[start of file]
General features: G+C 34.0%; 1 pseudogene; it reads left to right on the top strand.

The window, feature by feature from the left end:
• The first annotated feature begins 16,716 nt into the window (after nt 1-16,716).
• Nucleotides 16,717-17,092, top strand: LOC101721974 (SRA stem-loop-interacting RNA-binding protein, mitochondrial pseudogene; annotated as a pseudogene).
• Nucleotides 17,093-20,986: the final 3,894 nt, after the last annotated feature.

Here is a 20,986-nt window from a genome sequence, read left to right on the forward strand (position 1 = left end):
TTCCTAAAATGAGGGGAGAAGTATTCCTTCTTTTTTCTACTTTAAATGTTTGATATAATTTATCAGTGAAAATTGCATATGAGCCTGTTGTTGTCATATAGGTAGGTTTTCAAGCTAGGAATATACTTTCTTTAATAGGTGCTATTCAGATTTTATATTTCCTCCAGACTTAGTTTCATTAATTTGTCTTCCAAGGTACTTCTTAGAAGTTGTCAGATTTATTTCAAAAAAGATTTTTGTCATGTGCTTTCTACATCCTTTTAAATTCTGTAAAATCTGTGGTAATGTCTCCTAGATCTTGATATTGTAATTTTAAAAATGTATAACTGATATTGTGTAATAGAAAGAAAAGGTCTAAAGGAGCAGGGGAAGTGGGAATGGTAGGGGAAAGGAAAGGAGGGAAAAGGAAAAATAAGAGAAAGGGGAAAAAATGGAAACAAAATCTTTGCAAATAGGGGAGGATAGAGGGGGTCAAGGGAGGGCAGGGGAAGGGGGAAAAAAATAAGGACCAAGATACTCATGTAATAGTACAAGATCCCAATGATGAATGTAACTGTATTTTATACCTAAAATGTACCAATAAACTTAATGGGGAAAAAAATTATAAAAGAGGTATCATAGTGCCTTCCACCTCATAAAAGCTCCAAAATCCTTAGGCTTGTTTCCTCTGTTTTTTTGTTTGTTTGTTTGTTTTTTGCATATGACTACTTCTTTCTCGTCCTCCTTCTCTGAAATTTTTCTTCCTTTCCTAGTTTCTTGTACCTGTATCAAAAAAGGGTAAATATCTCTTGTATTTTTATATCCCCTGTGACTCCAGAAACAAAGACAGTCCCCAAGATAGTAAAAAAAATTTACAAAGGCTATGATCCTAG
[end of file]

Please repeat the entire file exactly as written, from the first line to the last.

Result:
General features: G+C 34.0%; 1 pseudogene; it reads left to right on the top strand.

The window, feature by feature from the left end:
• The first annotated feature begins 16,716 nt into the window (after nt 1-16,716).
• Nucleotides 16,717-17,092, top strand: LOC101721974 (SRA stem-loop-interacting RNA-binding protein, mitochondrial pseudogene; annotated as a pseudogene).
• Nucleotides 17,093-20,986: the final 3,894 nt, after the last annotated feature.

Here is a 20,986-nt window from a genome sequence, read left to right on the forward strand (position 1 = left end):
TTCCTAAAATGAGGGGAGAAGTATTCCTTCTTTTTTCTACTTTAAATGTTTGATATAATTTATCAGTGAAAATTGCATATGAGCCTGTTGTTGTCATATAGGTAGGTTTTCAAGCTAGGAATATACTTTCTTTAATAGGTGCTATTCAGATTTTATATTTCCTCCAGACTTAGTTTCATTAATTTGTCTTCCAAGGTACTTCTTAGAAGTTGTCAGATTTATTTCAAAAAAGATTTTTGTCATGTGCTTTCTACATCCTTTTAAATTCTGTAAAATCTGTGGTAATGTCTCCTAGATCTTGATATTGTAATTTTAAAAATGTATAACTGATATTGTGTAATAGAAAGAAAAGGTCTAAAGGAGCAGGGGAAGTGGGAATGGTAGGGGAAAGGAAAGGAGGGAAAAGGAAAAATAAGAGAAAGGGGAAAAAATGGAAACAAAATCTTTGCAAATAGGGGAGGATAGAGGGGGTCAAGGGAGGGCAGGGGAAGGGGGAAAAAAATAAGGACCAAGATACTCATGTAATAGTACAAGATCCCAATGATGAATGTAACTGTATTTTATACCTAAAATGTACCAATAAACTTAATGGGGAAAAAAATTATAAAAGAGGTATCATAGTGCCTTCCACCTCATAAAAGCTCCAAAATCCTTAGGCTTGTTTCCTCTGTTTTTTTGTTTGTTTGTTTGTTTTTTGCATATGACTACTTCTTTCTCGTCCTCCTTCTCTGAAATTTTTCTTCCTTTCCTAGTTTCTTGTACCTGTATCAAAAAAGGGTAAATATCTCTTGTATTTTTATATCCCCTGTGACTCCAGAAACAAAGACAGTCCCCAAGATAGTAAAAAAAATTTACAAAGGCTATGATCCTAG